Not To Be Trusted With Knives

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Stuff I Learned This Year: Hammer Drill Edition

Remember many moons ago when I bought a shiny new bike? I haven’t enjoyed said shiny new bike as much as I would like of late, and I blame it squarely on the fact that I had to keep my bike in my storage locker, as my building has no bike room and we aren’t allowed to bring bikes into our suites in my building. But my storage locker is an oddly shaped little concrete room in the parkade with a door that opens into the locker (thus rendering a big swath of the floor space unusable for storing things). Which meant that it was difficult to get my bike in and out of said storage locker, which meant that I haven’t been riding my bike that much.

At one point I got the brilliant idea that I should install a bike hook on the wall in my storage locker, so that my bike could be stored off the ground so (a) it wouldn’t take up floor space and (b) it would be easier to access since I could just lift it off the bike hook over all the other stuff in there to take it out (it’s very light, so it would be totally doable). I even went so far as to ask my strata if I was allowed to do it and they said it was fine. And then… I just didn’t get around to it. And then a couple of years went by and I still didn’t do it and I barely rode my bike.

When Scott moved in recently, we had to figure out how to combine all of his stuff with all of my stuff into a 700 square foot condo. And one of his stuffs was also a bike! So we reconsidered my installing bike hooks in my storage locker, but then came up with an even better idea. Several parking spots in my parkade have bike hooks in the wall of the parking spot. So we decided that it made more sense to store our bikes on hooks in my parking spot, which would free up more room in the storage locker for all our other various stuff and things. So I asked my strata if that was allowed and they said it was – and so off we went to Home Depot to rent a hammer drill!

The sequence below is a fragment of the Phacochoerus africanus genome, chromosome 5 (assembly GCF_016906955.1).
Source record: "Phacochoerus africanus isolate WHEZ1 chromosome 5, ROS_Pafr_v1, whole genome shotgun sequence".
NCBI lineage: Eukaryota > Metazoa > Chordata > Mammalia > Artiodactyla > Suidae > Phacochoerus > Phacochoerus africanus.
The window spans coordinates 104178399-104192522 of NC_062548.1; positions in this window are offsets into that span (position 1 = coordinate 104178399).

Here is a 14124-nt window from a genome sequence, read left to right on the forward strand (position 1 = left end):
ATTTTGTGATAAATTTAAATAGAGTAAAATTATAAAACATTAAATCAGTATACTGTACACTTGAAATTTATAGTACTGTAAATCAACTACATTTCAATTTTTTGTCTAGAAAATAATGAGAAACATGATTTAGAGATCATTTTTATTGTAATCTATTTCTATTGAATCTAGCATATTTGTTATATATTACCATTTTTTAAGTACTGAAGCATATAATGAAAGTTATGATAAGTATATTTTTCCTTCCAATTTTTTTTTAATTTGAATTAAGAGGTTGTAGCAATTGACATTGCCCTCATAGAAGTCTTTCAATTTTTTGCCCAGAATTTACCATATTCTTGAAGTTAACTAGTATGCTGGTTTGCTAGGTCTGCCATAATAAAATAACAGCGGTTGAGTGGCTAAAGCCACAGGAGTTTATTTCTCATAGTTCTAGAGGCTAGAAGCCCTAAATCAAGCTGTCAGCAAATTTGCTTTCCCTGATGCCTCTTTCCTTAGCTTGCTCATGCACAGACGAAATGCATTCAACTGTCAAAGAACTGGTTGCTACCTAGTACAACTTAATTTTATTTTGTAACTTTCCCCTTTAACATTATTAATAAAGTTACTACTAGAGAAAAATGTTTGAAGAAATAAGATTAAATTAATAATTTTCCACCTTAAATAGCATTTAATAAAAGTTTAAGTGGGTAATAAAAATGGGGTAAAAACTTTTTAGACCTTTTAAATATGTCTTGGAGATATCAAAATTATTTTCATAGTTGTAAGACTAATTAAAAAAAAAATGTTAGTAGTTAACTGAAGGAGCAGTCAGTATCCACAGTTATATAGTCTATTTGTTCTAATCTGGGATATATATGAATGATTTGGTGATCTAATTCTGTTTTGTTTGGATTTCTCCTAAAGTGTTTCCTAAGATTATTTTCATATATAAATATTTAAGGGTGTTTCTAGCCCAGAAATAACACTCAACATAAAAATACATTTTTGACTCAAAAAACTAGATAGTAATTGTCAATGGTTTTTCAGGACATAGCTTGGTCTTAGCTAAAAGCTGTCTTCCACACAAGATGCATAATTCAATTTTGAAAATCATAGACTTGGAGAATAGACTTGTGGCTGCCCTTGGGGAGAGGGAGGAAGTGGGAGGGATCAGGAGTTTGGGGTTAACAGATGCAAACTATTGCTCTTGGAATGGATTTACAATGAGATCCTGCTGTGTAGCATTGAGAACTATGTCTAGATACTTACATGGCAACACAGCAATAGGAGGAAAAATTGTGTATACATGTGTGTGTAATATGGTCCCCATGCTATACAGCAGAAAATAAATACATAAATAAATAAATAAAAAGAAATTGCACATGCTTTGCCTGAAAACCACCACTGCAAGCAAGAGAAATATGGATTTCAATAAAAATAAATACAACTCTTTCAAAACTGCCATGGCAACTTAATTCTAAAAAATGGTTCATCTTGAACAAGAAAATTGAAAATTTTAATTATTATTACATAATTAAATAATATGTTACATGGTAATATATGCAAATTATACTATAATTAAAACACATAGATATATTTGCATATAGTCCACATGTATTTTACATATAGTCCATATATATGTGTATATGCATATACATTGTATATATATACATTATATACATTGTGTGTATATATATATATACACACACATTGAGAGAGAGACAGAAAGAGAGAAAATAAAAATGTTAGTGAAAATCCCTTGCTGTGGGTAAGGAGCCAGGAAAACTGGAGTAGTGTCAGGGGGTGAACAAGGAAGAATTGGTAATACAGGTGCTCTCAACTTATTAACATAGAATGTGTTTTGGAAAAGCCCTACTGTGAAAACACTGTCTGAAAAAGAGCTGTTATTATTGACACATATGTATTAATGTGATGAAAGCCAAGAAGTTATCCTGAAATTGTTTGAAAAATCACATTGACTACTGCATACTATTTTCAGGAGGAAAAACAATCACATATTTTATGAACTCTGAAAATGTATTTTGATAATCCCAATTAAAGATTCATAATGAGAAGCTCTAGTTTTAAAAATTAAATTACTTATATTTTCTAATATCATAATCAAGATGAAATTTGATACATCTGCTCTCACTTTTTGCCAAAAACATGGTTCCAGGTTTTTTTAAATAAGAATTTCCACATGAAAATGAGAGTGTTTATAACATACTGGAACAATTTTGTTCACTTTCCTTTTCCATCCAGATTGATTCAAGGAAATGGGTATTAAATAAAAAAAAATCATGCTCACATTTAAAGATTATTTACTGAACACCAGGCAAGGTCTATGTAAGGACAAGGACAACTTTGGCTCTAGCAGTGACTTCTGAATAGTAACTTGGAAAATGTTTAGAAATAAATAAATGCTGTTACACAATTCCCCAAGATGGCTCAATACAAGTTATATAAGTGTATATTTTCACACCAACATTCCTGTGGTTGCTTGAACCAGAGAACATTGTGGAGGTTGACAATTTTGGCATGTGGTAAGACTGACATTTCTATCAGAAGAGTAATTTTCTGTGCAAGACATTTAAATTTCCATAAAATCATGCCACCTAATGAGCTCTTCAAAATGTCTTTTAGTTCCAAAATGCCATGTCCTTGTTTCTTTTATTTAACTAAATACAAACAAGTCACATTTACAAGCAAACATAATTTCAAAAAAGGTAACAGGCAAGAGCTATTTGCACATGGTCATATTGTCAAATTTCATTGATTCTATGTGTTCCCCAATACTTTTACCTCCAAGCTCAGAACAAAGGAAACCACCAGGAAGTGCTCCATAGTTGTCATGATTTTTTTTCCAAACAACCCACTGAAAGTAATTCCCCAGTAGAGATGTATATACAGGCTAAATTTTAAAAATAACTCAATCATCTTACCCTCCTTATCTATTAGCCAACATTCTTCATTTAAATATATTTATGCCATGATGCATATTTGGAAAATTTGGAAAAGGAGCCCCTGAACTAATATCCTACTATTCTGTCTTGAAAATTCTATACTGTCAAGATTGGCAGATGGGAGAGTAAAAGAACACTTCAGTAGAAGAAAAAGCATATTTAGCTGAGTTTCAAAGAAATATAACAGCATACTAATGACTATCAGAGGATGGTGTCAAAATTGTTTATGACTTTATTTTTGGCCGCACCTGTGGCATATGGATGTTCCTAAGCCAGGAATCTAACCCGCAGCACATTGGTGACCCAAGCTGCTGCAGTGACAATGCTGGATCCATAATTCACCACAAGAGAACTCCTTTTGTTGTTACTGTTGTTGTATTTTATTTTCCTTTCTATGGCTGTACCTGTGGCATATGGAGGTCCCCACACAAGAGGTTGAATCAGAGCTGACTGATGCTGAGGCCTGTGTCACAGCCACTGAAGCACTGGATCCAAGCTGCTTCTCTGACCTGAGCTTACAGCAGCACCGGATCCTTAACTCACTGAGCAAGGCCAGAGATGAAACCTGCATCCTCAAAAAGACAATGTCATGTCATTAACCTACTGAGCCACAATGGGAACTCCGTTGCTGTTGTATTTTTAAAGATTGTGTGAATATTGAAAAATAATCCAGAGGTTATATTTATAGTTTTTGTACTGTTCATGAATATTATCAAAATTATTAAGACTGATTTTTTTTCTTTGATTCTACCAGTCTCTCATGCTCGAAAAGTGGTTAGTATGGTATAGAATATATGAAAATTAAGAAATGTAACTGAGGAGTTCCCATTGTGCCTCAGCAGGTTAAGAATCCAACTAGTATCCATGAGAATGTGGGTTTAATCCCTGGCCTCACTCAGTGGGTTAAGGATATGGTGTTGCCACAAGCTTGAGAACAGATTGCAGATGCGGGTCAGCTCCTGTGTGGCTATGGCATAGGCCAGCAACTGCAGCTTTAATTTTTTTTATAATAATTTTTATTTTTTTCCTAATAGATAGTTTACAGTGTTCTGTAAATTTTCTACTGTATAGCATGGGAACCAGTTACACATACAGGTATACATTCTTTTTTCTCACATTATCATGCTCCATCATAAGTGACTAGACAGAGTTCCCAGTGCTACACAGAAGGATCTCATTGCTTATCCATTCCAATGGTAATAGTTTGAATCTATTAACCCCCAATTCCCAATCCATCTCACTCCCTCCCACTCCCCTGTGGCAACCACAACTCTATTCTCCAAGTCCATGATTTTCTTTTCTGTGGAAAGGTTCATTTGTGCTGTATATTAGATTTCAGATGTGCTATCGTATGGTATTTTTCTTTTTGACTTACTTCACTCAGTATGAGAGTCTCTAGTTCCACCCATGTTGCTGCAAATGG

“A hammer drill (or hammering drill) is a rotary drill with a hammering action. The hammering action provides a short, rapid hammer thrust to pulverize relatively brittle material and provide quicker drilling with less effort.” (Source: Wikipedia)

I don’t think that the woman at the rental desk at Home Depot had much faith in us when we asked to rent a hammer drill. “Have you used one before?” she asked. “No,” we replied. She gave us a skeptical look, then showed us how to use it, then gave us another skeptical look. She asked what we were using it for and when we told her, she said, skeptically, “Does your strata allow that?” I said that I had asked them and it was allowed, and she said, “Mmm hmm,” in a tone that suggested she remained skeptical.

At any rate, using a hammer drill is pretty much like using a regular drill. We drill holes into the concrete and then put in these little metal tube looking things (seen at the bottom of this photo of all the things we used for this project):

Equipment